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CFPB Takes Action Against Two of the Largest Employment Background Screening Report Providers for Serious Inaccuracies

General Information Services and Affiliate Failed to Verify the Accuracy of Consumer Reports Sold to Employers about Job Applicants

WASHINGTON, D.C. – Today, the Consumer Financial Protection Bureau (CFPB) took action against two of the largest employment background screening report providers for failing take basic steps to assure the information reported about job applicants was accurate. The serious inaccuracies reported by General Information Services and its affiliate,, Inc. (BGC), potentially affected consumers’ eligibility for employment and caused reputational harm. The CFPB is ordering the companies to correct their practices, provide $10.5 million in relief to harmed consumers, and pay a $2.5 million civil penalty.

“General Information Services and its affiliate failed to take basic steps to provide accurate background screening reports to employers about job applicants,” said CFPB Director Richard Cordray. “Today, we are holding two of the largest companies in this market accountable for cleaning up the quality of their reports.”

GIS and its affiliate, BGC, collectively generate and sell more than 10 million consumer reports about job applicants each year to prospective employers. These consumer reports include criminal history information and civil records, among other types of data. Employers use the consumer reports to determine hiring eligibility of applicants and make other types of employment decisions. The companies are two of the largest background screening report providers in the United States. GIS is headquartered in Chapin, S.C., and BGC is headquartered in Dallas, Texas.

The CFPB found that GIS and BGC violated the Fair Credit Reporting Act by, among other things, failing to employ reasonable procedures to assure the maximum possible accuracy of the information contained in reports provided to consumers’ potential employers. Specifically, the CFPB found that the companies violated the law by:

  • Failing to take basic steps to assure accuracy: The CFPB found that the companies failed to use basic procedures for matching public records information to the correct consumer. For example, the Bureau found that GIS did not require employers to provide consumers’ middle names, and neither company had a written policy for researching consumers with common names. The Bureau also found that GIS failed to use an audit process to adequately test the accuracy of the reports provided. The Bureau found that, between 2010 and 2014, nearly 70 percent of criminal history disputes consumers filed with GIS resulted in some change or correction to the information in the consumer’s background report. As a result, the companies provided prospective employers with inaccurate reports that included criminal records attached to the wrong consumers, dismissed and expunged records, and misdemeanors reported as felony convictions. These inaccuracies can result in the denial of employment, missed economic opportunity, and reputational harm to otherwise qualified applicants.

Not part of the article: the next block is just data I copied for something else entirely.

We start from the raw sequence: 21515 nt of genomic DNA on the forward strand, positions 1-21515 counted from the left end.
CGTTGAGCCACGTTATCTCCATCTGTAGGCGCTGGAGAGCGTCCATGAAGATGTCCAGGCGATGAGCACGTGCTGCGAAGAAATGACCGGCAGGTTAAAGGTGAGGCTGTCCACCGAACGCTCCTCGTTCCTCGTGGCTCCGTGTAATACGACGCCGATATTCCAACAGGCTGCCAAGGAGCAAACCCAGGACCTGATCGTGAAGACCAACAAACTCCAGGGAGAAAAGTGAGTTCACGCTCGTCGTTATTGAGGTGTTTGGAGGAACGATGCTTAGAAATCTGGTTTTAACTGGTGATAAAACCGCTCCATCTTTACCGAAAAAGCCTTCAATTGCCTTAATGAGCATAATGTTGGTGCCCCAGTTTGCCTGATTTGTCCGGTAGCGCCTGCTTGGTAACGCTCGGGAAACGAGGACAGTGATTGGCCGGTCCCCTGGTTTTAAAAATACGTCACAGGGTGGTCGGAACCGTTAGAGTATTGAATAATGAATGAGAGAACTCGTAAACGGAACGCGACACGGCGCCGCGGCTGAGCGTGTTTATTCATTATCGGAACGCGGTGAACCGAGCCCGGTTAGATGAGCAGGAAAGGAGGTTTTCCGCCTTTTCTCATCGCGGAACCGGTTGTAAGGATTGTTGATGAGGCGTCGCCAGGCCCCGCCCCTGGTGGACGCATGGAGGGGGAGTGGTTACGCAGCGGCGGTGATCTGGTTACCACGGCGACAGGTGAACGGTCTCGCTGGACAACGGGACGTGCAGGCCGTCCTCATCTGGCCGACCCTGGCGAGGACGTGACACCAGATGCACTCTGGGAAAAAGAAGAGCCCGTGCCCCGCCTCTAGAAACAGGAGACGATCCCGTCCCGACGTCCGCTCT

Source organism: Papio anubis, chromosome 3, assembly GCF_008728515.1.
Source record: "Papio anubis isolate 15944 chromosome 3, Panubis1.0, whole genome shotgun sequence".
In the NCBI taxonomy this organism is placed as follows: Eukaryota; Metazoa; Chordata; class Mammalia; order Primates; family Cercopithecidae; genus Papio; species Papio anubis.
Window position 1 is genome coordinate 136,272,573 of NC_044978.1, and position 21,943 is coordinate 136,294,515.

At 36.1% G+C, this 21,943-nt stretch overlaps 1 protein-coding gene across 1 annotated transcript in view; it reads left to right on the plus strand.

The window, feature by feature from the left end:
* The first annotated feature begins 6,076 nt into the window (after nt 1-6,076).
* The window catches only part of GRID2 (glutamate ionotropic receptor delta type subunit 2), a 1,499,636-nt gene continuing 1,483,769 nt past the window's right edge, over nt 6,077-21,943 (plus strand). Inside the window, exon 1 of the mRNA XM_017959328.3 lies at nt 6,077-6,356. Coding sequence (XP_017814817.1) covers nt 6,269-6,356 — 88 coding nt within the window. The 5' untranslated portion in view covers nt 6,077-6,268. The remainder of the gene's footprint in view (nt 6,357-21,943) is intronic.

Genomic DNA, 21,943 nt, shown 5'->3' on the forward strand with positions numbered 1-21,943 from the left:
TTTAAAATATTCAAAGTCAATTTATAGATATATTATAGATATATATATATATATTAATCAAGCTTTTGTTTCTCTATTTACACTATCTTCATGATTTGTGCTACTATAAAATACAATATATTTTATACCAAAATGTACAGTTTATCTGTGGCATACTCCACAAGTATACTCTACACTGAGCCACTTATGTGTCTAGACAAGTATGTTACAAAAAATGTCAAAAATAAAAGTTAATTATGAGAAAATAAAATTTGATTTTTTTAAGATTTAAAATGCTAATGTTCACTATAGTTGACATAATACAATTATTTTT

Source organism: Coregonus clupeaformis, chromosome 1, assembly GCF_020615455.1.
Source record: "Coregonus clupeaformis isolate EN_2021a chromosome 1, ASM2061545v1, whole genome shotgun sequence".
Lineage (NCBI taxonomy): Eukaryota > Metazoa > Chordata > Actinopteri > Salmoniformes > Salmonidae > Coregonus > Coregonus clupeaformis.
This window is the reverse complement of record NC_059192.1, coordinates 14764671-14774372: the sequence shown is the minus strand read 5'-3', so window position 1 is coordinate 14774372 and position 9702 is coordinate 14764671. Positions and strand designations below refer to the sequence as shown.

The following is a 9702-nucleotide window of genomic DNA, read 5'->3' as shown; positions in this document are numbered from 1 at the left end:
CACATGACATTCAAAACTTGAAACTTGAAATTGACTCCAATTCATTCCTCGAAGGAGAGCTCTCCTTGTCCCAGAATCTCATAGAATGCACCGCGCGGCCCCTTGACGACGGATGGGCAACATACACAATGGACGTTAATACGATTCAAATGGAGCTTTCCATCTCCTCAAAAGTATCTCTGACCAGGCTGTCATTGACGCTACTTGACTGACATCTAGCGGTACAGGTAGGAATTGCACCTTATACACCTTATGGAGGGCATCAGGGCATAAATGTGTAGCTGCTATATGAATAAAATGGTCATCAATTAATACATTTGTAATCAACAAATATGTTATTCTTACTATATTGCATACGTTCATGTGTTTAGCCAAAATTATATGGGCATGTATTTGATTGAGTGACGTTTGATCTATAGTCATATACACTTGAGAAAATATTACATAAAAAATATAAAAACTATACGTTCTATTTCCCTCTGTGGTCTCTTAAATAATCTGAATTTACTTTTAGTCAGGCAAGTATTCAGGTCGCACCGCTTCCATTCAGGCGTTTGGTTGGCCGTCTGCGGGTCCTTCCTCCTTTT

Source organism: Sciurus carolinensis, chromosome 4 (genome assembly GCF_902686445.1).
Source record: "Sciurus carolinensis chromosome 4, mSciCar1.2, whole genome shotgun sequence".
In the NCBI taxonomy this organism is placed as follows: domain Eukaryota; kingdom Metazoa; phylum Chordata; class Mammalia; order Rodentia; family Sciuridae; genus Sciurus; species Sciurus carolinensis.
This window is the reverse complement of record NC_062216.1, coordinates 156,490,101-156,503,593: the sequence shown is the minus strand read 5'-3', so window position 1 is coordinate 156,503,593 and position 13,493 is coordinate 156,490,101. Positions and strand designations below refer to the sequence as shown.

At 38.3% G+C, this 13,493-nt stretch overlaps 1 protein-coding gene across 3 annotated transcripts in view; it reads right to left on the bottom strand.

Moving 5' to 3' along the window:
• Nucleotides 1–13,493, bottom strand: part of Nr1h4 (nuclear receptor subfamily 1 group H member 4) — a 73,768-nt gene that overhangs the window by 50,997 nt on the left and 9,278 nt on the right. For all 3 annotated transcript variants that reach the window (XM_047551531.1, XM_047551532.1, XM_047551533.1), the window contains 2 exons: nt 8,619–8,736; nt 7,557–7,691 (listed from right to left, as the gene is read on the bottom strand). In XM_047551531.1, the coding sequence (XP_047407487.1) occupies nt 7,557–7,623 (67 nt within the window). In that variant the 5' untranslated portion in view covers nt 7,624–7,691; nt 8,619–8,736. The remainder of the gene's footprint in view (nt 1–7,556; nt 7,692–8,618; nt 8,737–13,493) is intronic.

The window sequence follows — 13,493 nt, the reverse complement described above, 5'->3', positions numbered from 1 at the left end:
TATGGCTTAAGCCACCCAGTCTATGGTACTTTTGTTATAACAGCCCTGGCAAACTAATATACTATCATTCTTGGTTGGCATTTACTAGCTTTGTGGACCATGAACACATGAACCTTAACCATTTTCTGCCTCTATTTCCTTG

• Including impermissible information in consumer reports: The CFPB also found that the companies unlawfully included certain information in consumer reports they provided to prospective employers. Specifically, the CFPB found that GIS and BCG failed to take measures to prevent non-reportable civil suit and civil judgment information older than seven years from being illegally included in its reports.

Enforcement Action

Pursuant to the Dodd-Frank Wall Street Reform and Consumer Protection Act, the CFPB has the authority to take action against institutions or individuals engaging in unfair, deceptive, or abusive acts or practices or who otherwise violate federal consumer financial laws. Under the terms of the CFPB order released today, the companies are required to:

  • Provide $10.5 million in relief to harmed consumers: The companies must identify consumers negatively affected by their conduct and provide monetary relief. The companies will pay approximately $1,000 to each affected consumer.
  • Revise their compliance procedures: The companies will revise procedures to assure reporting accuracy. These procedures include using algorithms to distinguish records by middle name and match common names and nicknames, using consumer dispute data to determine the root causes of errors, and using software to identify and reconcile discrepancies.
  • Retain an independent consultant: The companies will hire an independent consultant to review and assess the companies’ policies, procedures, staffing levels, and systems. The consultant will also recommend changes and improvements where necessary.
  • Develop a comprehensive audit program: To test the accuracy, integrity, and completeness of the public-record information sourced to generate the companies’ background reports, the company will develop a written audit program. The audit program will be implemented at a frequency necessary to reliably test the accuracy of the companies’ background reports. At least twice a year, the companies will evaluate and adjust the audit program in light of the results and any material changes to the companies’ operations.
  • Pay a civil monetary penalty of $2.5 million: Collectively, the companies will pay a $2.5 million penalty for their illegal actions.

The consent order is available at:

The Consumer Financial Protection Bureau is a 21st century agency that implements and enforces Federal consumer financial law and ensures that markets for consumer financial products are fair, transparent, and competitive. For more information, visit